Let students begin by reading Richard Henry Lee's June 7, 1776 resolution upon which the idea of independence from Britain was based.  This is a great time to discuss what primary documents are, and how they differ from secondary accounts of history.  The National Archives website provides lots of resources for teaching students to evaluate primary resources, including printable analysis worksheets.

Students can also see an image of the July 4 Declaration of Independence, courtesy of the Library of Congress, along with a timeline of 1776 events related to the famous document as noted in the Journals of the Continental Congress.  Encourage students to imagine what kind of dissatisfaction could lead a group of people to make a bold statement as was made that day.

Puck fourth of July 1905 / Frank A. Nankivell, loc.gov
Explore the history of fireworks displays for the annual observance, which date back the the revolution's first anniversary in 1777.

Then turn the subject into a discussion of perspective by introducing Frederick Douglass' 1852 speech, What to the Slave is the 4th of July?  For a short activity, share just an excerpt of the former slave's composition:
Your fathers staked their lives, their fortunes, and their sacred honor, on the cause of their country. In their admiration of liberty, they lost sight of all other interests.
They were peace men; but they preferred revolution to peaceful submission to bondage. They were quiet men; but they did not shrink from agitating against oppression. They showed forbearance; but that they knew its limits. They believed in order; but not in the order of tyranny. With them, nothing was "settled" that was not right. With them, justice, liberty and humanity were "final;" not slavery and oppression. You may well cherish the memory of such men. They were great in their day and generation. Their solid manhood stands out the more as we contrast it with these degenerate times...The blessings in which you, this day, rejoice, are not enjoyed in common. The rich inheritance of justice, liberty, prosperity and independence, bequeathed by your fathers, is shared by you, not by me. The sunlight that brought life and healing to you, has brought stripes and death to me. This Fourth [of] July is yours, not mine. You may rejoice, I must mourn...Fellow-citizens; above your national, tumultuous joy, I hear the mournful wail of millions! whose chains, heavy and grievous yesterday, are, to-day, rendered more intolerable by the jubilee shouts that reach them...To forget them, to pass lightly over their wrongs, and to chime in with the popular theme, would be treason most scandalous and shocking, and would make me a reproach before God and the world.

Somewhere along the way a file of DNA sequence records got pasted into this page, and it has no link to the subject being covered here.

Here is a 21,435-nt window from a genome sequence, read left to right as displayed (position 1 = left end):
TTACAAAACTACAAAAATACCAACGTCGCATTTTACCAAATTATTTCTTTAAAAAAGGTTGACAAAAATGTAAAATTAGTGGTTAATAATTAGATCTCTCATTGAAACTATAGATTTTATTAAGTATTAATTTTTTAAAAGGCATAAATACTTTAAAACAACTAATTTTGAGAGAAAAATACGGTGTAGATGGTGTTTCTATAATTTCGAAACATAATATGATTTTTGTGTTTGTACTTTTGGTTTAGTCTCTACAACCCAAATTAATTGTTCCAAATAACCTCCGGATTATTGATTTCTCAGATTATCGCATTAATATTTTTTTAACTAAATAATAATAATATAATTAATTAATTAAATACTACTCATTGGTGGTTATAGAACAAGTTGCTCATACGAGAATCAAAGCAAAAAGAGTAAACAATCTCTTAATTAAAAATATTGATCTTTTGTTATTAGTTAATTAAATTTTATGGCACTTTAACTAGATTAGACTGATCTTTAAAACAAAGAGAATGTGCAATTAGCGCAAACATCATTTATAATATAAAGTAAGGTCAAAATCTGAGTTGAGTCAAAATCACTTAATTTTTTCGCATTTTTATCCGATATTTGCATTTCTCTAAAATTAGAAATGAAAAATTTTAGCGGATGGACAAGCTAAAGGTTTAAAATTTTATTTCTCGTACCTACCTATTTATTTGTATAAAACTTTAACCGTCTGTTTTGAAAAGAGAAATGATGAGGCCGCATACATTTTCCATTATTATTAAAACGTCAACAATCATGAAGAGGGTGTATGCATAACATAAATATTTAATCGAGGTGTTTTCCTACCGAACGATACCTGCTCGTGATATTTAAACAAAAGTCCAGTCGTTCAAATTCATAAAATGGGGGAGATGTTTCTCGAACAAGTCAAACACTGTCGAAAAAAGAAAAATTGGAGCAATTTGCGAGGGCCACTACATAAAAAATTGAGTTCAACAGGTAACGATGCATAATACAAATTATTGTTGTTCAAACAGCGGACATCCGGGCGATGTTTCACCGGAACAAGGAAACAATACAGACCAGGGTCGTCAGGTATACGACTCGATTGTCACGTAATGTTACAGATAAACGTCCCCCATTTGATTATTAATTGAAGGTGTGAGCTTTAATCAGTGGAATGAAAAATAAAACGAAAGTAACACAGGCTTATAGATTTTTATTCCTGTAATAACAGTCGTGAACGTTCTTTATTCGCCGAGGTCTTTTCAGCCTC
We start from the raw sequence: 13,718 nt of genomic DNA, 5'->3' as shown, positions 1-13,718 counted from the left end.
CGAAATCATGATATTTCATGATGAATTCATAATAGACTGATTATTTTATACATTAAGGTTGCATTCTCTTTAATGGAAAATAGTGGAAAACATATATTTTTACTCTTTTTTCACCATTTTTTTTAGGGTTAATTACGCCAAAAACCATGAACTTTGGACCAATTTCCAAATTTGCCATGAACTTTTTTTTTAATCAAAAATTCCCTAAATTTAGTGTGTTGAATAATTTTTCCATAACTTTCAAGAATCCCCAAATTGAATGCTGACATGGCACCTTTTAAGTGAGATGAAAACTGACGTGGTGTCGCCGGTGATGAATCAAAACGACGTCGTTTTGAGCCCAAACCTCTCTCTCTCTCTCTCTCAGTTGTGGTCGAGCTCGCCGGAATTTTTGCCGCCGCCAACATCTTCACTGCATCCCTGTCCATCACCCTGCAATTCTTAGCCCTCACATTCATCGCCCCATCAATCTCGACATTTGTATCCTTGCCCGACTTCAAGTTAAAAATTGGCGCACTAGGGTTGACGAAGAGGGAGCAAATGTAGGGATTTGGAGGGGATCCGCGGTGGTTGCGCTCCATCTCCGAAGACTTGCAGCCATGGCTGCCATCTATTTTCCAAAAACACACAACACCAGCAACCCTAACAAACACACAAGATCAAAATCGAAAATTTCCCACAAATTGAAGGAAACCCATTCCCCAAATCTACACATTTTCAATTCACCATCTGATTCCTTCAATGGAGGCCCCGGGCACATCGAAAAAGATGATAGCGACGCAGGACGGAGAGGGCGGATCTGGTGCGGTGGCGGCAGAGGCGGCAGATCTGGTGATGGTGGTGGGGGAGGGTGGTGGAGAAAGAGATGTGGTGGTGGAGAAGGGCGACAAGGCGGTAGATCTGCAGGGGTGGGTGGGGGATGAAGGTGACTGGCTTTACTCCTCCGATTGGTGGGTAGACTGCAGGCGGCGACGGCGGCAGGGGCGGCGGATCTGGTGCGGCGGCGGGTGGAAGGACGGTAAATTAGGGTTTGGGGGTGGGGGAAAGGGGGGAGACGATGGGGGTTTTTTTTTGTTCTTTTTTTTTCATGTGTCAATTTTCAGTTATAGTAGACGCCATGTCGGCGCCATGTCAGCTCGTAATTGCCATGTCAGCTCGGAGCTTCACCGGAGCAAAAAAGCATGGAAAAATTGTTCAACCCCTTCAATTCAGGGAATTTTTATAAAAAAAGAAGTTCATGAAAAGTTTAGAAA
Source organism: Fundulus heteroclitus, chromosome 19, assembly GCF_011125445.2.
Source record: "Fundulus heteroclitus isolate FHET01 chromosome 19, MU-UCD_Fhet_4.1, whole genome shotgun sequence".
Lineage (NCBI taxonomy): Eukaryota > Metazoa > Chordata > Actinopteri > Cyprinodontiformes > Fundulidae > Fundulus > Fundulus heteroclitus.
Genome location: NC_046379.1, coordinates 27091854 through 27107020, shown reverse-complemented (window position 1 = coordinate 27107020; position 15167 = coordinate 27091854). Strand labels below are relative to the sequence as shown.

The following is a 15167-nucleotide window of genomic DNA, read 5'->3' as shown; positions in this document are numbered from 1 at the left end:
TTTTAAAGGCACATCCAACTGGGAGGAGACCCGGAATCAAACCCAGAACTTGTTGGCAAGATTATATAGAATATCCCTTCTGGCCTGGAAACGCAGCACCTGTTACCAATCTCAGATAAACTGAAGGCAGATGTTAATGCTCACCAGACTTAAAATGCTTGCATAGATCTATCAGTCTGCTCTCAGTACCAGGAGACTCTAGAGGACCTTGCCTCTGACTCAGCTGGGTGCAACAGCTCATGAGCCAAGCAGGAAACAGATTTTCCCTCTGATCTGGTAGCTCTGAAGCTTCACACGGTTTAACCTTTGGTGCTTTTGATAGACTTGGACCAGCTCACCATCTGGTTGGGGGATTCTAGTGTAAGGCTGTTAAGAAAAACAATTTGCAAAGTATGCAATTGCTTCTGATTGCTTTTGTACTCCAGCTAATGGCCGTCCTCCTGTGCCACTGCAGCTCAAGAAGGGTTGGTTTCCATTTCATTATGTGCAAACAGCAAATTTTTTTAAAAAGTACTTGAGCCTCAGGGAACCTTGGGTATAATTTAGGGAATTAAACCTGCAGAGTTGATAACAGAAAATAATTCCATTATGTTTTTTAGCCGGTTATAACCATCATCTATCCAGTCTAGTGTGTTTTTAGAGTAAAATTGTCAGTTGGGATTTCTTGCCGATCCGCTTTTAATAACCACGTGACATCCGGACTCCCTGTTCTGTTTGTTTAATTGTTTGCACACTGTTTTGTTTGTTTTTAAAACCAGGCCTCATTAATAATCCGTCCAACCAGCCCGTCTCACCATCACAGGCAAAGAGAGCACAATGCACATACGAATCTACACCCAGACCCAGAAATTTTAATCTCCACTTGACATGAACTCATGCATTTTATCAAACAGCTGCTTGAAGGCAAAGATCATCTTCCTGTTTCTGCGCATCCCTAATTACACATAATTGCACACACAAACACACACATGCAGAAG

Students can discuss who Douglass' audience might have been and what his purpose and meaning were in the speech.  Then, they can compare Douglass' perspective on the July 4th holiday to that of the 1852 audience or to the view represented through modern Independence Day celebrations.

Let students get an idea of how the holiday traditions have evolved over 236 years by reading "What the Presidents did on the Fourth of July" compiled by James Heintz.  Ask students to pick which year's presidential celebration they think best fits the meaning of the holiday.

Kids can also find a personal connection to the day's history by interviewing family members about how they have celebrated the day in the past.  Visit Climbing My Family Tree One Branch at a Time to get a printable family interview form kids can use to prepare questions and then record family members' answers. 
Then transition from study time to play time by listening to examples of how Independence Day has inspired music through The Washington Post's User-Poll Fourth of July playlist.